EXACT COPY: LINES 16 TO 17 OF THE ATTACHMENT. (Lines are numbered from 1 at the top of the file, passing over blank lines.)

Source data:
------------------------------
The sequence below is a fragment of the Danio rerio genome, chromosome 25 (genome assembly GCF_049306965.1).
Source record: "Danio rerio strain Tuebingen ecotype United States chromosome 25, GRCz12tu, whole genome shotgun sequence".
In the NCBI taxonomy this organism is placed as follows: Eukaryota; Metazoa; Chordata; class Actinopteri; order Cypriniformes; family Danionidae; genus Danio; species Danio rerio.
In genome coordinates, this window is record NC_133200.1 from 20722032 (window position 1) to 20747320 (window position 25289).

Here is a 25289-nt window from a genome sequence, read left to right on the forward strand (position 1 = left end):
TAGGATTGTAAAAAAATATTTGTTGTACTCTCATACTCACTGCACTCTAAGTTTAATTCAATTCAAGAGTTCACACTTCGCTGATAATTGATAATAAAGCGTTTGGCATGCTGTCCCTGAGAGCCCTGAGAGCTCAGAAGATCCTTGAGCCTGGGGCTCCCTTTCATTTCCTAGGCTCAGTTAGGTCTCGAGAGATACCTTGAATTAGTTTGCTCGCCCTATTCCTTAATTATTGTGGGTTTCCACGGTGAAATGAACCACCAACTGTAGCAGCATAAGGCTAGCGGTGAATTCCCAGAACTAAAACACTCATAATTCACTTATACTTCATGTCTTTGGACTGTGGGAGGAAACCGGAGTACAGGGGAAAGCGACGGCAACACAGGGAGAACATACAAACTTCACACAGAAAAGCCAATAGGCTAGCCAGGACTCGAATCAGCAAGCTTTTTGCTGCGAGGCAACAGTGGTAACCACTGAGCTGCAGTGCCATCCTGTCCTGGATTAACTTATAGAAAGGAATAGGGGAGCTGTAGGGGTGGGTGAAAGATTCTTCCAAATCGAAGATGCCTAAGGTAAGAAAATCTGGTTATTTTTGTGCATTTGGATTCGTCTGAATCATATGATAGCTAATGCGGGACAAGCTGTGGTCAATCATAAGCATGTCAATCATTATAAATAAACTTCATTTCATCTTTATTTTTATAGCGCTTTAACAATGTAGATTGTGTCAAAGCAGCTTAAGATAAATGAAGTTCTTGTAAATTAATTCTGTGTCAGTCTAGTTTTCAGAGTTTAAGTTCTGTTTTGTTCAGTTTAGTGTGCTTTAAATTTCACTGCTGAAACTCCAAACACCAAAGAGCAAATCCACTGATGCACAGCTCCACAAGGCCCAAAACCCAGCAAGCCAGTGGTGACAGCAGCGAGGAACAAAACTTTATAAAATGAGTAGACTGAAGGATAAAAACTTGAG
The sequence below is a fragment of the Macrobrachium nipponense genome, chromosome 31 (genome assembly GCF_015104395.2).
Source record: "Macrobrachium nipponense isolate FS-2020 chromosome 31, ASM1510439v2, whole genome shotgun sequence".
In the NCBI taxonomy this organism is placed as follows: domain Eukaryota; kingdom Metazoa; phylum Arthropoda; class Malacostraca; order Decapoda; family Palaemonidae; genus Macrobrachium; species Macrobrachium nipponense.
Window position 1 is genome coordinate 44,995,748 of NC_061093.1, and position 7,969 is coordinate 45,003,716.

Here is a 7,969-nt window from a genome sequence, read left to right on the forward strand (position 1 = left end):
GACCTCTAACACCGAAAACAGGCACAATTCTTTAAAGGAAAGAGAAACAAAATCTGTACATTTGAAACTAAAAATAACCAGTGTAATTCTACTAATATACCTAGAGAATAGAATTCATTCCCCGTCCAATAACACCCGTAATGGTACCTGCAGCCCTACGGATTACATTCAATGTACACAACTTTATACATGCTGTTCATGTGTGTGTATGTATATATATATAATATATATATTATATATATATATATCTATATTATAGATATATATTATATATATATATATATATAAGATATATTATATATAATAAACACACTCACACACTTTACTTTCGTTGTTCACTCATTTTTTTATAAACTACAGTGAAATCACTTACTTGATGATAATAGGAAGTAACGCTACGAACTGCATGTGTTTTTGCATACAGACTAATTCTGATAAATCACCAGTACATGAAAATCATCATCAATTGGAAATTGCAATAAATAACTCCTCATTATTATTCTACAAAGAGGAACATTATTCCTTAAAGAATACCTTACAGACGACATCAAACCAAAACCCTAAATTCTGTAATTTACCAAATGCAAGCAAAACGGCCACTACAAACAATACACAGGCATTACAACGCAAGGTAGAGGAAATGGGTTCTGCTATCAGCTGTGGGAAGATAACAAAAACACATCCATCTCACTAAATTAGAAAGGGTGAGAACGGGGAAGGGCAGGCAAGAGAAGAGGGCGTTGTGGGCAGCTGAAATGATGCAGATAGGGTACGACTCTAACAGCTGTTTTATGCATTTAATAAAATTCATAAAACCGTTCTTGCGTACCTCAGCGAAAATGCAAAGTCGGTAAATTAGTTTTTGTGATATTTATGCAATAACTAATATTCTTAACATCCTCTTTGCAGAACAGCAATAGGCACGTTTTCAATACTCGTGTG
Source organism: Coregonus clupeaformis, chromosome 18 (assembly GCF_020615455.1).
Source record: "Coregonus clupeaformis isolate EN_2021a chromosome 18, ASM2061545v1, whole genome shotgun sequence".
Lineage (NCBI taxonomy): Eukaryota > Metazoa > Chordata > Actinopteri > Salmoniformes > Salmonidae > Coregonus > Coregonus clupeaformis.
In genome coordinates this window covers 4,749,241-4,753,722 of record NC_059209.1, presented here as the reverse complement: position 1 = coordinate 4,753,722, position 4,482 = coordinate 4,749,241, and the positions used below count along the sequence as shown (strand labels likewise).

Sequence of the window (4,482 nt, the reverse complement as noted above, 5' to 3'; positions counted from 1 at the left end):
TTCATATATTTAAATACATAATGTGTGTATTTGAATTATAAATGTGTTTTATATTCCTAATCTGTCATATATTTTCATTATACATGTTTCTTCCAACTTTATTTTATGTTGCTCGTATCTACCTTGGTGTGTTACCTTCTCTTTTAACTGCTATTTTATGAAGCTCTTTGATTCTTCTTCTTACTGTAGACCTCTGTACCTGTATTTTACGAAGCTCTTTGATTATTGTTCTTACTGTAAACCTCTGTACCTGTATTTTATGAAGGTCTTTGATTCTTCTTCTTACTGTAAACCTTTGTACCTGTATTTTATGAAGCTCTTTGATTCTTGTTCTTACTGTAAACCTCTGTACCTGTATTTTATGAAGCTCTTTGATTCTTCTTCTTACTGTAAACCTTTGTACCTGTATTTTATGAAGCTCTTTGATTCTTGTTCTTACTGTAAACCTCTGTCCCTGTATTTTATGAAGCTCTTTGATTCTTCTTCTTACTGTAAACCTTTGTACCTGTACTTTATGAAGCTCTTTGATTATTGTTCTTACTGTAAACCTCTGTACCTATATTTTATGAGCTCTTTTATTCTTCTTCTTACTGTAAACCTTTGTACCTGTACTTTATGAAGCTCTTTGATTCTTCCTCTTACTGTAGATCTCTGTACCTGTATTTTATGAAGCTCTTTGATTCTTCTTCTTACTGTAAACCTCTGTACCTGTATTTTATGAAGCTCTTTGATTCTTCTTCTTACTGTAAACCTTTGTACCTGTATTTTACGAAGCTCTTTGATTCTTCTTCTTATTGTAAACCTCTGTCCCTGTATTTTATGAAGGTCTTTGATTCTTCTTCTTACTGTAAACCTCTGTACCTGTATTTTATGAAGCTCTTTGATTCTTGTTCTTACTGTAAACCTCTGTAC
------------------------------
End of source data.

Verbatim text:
In genome coordinates this window covers 4,749,241-4,753,722 of record NC_059209.1, presented here as the reverse complement: position 1 = coordinate 4,753,722, position 4,482 = coordinate 4,749,241, and the positions used below count along the sequence as shown (strand labels likewise).

Sequence of the window (4,482 nt, the reverse complement as noted above, 5' to 3'; positions counted from 1 at the left end):